I like getting what I want. I don’t really have the time or the inclination to go and browse, although I guess that’s what I do on the Internet. If my wife reads about a book she wants in a magazine or the paper, I jump up and put it on hold for herï¿½It’s in my nature to borrow, rather than buy books, but I have bought books from online services. I like how they have recommendations for me, based on what I’ve bought before. It makes me consider things I wouldn’t know existed. I think the library could do something like that.
Problem Solvers and Scholars – Research SupportAs other research indicates, many visitors are turning to the Internet to satisfy immediate information needs formerly fulfilled by the library’s resources. Library users described Internet resources as being easier and faster to access, but also more current and up-to-date. However the Internet does not provide users with the same self-paced learning. They felt the library could better support their research needs by:
- Offering access to online resources, some of which are not readily available on their home computer with better tools to help them search the Internet, and getting suggestions from the library for reliable sites for doing their research.
- Offering reference direction and support to the large array of online resources, as reference librarians have long done for print materials. Users are overwhelmed with the vast array of responses to their online queries and do not have the ability to focus in on relevant, reliable materials.
- Some users expressed frustration in finding materials identified through an Internet search but unavailable because they are in "academic" and "professional" locations.
Problem Solver Case Study: “Lucretia” a female Dover resident in her late 20sLucretia feels her needs are only moderately met by the Dover Library because she compared it to the Wilmington Library downtown, where the resources are better in the categories of professional and scholarly journals. Her parents did not take her to the library, that she can remember; rather, the concept of the library was shaped by her time in school.
They took us to the library and taught us to use the card files and how to find things. The message I always got was that the library is a place of learning.
When Lucretia needs to learn something new she first goes to the Internet because of its easy access. She uses the Internet to identify journals, both online and hard copy, and then tries to get those journals via interlibrary loan. Finally, she says she uses the library to find local specialists.
I think the library should provide some sort of tool or class to guide research. So, if you’re diagnosed with arthritis, for instance, you have guidance about places to go look for information. So, under arthritis, they might have categories, different kinds, and then categories of information like cures, natural cures, pharmaceutical, home remedies, that kind of thing, and then suggestions of places to look for that kind of information, so, you know, more places to look for information you want. Some kind of framework to support research directions.
ConclusionsAlthough limited in scope and scale, this pilot study provides strong supporting evidence that taking an identity-motivation approach to library user segmentation has the potential to support improved library practice.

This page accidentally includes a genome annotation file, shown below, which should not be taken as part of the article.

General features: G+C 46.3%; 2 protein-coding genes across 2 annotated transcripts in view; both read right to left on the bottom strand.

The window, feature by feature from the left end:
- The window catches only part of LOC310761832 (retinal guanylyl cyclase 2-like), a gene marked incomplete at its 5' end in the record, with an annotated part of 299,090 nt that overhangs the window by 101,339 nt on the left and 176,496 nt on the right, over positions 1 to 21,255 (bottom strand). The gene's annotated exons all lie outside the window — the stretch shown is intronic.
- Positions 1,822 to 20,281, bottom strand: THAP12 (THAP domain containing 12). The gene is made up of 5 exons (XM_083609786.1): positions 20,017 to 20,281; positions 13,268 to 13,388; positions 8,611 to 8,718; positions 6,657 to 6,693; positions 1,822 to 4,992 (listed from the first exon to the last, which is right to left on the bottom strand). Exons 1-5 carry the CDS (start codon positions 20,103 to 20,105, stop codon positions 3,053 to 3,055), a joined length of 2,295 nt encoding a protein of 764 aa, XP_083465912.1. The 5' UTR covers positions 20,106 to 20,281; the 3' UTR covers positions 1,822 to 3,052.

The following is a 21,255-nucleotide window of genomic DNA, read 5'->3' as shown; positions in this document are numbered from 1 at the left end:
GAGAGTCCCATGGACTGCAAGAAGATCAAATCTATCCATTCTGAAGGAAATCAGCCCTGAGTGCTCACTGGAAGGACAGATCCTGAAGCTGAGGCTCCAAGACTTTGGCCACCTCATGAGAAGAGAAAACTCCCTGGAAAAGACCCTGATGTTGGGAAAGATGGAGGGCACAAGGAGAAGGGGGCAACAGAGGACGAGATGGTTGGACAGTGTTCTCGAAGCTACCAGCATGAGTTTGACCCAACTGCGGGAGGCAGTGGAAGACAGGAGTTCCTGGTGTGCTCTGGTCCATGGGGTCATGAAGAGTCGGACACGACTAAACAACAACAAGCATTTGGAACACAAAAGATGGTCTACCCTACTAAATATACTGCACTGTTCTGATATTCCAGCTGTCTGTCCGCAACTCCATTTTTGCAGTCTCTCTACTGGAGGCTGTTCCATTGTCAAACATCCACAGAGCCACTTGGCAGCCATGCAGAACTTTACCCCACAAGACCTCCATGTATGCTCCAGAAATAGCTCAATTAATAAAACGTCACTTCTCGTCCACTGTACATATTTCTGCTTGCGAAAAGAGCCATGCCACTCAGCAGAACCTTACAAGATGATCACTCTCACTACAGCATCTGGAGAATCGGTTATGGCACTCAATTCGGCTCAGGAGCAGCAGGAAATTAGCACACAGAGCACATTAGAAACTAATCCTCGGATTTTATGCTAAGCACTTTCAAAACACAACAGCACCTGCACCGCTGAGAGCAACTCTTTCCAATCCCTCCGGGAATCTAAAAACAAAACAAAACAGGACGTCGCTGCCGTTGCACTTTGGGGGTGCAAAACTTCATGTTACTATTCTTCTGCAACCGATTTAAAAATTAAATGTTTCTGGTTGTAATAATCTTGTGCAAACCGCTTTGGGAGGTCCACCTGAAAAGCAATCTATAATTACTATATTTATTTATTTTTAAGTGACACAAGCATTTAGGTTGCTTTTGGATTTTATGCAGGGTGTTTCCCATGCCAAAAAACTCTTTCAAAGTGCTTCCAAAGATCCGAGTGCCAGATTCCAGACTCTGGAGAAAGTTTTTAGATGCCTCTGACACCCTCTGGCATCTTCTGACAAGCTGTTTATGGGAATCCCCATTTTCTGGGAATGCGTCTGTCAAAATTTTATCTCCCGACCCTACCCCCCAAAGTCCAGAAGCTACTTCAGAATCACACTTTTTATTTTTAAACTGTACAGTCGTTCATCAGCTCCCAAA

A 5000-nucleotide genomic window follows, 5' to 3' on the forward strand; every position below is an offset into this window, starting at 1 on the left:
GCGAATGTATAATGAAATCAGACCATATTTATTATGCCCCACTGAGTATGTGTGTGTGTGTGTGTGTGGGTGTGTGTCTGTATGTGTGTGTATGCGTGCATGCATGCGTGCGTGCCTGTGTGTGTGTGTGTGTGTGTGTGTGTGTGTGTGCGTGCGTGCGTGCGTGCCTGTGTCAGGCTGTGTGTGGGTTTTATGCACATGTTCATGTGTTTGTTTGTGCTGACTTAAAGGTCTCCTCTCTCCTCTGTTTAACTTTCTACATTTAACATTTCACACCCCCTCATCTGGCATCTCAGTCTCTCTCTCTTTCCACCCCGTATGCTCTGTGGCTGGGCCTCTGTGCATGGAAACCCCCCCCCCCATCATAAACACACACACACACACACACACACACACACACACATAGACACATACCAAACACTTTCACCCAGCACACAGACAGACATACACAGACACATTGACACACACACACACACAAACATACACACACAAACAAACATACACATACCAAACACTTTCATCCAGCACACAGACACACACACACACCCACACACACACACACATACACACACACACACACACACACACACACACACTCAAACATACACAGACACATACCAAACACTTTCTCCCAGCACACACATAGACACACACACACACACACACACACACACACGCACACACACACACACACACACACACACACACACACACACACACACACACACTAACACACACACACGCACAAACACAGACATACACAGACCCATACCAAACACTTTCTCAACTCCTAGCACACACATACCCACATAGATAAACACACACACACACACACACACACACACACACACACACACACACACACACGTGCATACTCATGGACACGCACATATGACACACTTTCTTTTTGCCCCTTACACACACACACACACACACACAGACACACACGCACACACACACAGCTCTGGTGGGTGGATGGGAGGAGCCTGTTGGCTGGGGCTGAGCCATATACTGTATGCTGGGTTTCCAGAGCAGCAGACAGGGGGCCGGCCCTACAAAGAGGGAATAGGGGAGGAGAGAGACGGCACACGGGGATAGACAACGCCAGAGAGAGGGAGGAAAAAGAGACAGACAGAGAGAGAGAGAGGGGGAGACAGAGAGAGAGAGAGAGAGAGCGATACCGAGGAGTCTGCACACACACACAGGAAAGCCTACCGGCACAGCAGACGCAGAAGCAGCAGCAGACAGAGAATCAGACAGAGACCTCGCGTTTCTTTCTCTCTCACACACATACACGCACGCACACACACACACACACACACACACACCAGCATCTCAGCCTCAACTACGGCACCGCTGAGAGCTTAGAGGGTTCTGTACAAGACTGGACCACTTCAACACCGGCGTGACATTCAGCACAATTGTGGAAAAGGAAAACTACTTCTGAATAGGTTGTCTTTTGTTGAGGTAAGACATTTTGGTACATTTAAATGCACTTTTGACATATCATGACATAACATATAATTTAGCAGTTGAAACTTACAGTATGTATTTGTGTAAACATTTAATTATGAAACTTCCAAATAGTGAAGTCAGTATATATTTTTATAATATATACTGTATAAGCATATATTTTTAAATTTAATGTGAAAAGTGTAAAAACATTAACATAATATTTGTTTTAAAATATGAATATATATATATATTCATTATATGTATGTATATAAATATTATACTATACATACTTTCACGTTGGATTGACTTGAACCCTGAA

Library users were willing to participate in an effort to better understand how to improve library use, and were - quickly and without concerns about privacy - happy to engage in a self-rating exercise that described their reasons for utilizing the library on that day. The card sort instrument was able to accurately place better than 90 percent of library users into one of eight identity-based motivational categories. Additional research will be required to further validate these categories, as several categories appear to overlap. Based upon the findings from this pilot study, we would anticipate that the final segmentation scheme will include fewer than eight categories.
A key finding from this pilot study derived from the post-library-use interviews. The data collected during these interviews provided significant corroboration for the validity of the segmentation scheme. Better than 80 percent of those interviewed verified the accuracy of our initial classifications.
Results from this pilot study showed that a library user’s identity-based motivational category was an excellent predictor of not only how they wished to use the library, but how they actually did use the library and how they felt the library could better serve them. By segmenting library users we were able to see that different library users had different needs; needs that became clear when we separated users out based upon their identity-based library motivations. Because of small sample size, we opted to only include the three most frequently expressed library use identity motivations: Experience Seekers, Explorers, and Problem Solvers/Scholars. Although there were similarities across groups, the most striking finding was the significant differences between these three groups of users.
We understand that we will need to follow up this pilot research with additional, in-depth investigations so that we can refine our segmentation categories and improve the validity and reliability of our instruments. It is worth noting that most of the services that the library users suggested are already offered by Dover Public Library, but obviously they are not promoted in such a way that these groups of users could recognize and take advantage of them. In conclusion, this approach promises to provide a robust and relatively straight-forward mechanism for allowing all public libraries to more proactively and effectively serve the lifelong learning needs of their various users.